Low birth weight is associated with earlier onset of end-stage renal disease in Danish patients with autosomal dominant polycystic kidney disease
Research output: Contribution to journal › Journal article › Research › peer-review
Low-birth-weight individuals have a higher risk of hypertension and end-stage renal disease (ESRD). Here we investigated whether low birth weight was associated with earlier onset of ESRD in patients with autosomal dominant polycystic kidney disease (ADPKD). In collaboration with all Danish departments of nephrology, 307 of 357 patients with ADPKD and ESRD born and living in Denmark were recruited. We were able to analyze complete data of 284 patients obtained from both hospital medical files and midwife protocols in the Danish State Archives. Multivariable linear regression adjusted for birth weight, adult height, mean arterial pressure, gender, birth decade, and type of antihypertensive treatment showed that for every kilogram increase in birth weight, the age at onset of ESRD significantly increased by 1.7 years. Male gender and increased mean arterial pressure were both associated with earlier onset of ESRD. Patients treated with renin-angiotensin system blockade or calcium channel blockers during follow-up had significantly later onset of ESRD by 4.3 years and 2.1 years, respectively. Treatment with beta-blockade or a diuretic was not associated with the age at onset of ESRD. Thus, low birth weight may contribute to considerable phenotypic variability in the progression of renal disease between individuals with ADPKD.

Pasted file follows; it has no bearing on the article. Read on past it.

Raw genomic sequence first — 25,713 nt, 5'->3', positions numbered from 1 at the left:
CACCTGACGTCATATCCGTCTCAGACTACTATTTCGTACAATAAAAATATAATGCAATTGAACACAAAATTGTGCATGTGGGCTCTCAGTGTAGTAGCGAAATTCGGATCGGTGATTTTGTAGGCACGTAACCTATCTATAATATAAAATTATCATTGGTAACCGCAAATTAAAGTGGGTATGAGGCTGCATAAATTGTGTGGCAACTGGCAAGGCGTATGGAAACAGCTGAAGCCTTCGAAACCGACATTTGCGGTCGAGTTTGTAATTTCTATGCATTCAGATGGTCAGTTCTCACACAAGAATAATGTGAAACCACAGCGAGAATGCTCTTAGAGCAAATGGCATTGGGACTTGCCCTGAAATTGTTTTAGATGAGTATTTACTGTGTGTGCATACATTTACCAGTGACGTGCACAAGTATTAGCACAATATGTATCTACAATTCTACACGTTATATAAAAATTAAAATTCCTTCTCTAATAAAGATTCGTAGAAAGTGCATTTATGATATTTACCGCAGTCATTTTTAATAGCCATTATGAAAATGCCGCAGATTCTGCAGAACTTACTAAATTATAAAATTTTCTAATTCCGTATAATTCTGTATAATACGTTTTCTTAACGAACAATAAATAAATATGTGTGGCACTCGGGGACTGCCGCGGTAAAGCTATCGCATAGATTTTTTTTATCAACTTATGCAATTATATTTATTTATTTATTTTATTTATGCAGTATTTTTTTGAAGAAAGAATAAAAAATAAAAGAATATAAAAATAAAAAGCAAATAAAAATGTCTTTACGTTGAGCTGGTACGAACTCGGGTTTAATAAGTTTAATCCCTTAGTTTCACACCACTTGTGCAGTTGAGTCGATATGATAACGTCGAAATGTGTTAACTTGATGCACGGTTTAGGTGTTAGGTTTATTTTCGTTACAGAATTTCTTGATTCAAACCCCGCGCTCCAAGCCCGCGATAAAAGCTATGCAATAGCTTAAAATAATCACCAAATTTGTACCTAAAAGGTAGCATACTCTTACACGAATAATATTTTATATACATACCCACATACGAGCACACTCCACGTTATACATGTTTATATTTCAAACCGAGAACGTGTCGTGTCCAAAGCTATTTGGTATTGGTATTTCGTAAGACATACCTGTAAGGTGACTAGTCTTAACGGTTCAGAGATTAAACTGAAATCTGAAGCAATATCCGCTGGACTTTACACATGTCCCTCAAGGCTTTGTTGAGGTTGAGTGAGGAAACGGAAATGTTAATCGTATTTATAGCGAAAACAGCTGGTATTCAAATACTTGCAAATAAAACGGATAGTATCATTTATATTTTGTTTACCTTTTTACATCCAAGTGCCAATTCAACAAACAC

|Number of pages||6|
|Publication status||Published - May 2012|
- Adult, Age of Onset, Antihypertensive Agents, Chi-Square Distribution, Cross-Sectional Studies, Denmark, Disease Progression, Female, Genetic Predisposition to Disease, Humans, Hypertension, Infant, Low Birth Weight, Infant, Newborn, Kidney Failure, Chronic, Linear Models, Male, Middle Aged, Multivariate Analysis, Phenotype, Polycystic Kidney, Autosomal Dominant, Retrospective Studies, Risk Assessment, Risk Factors, Time Factors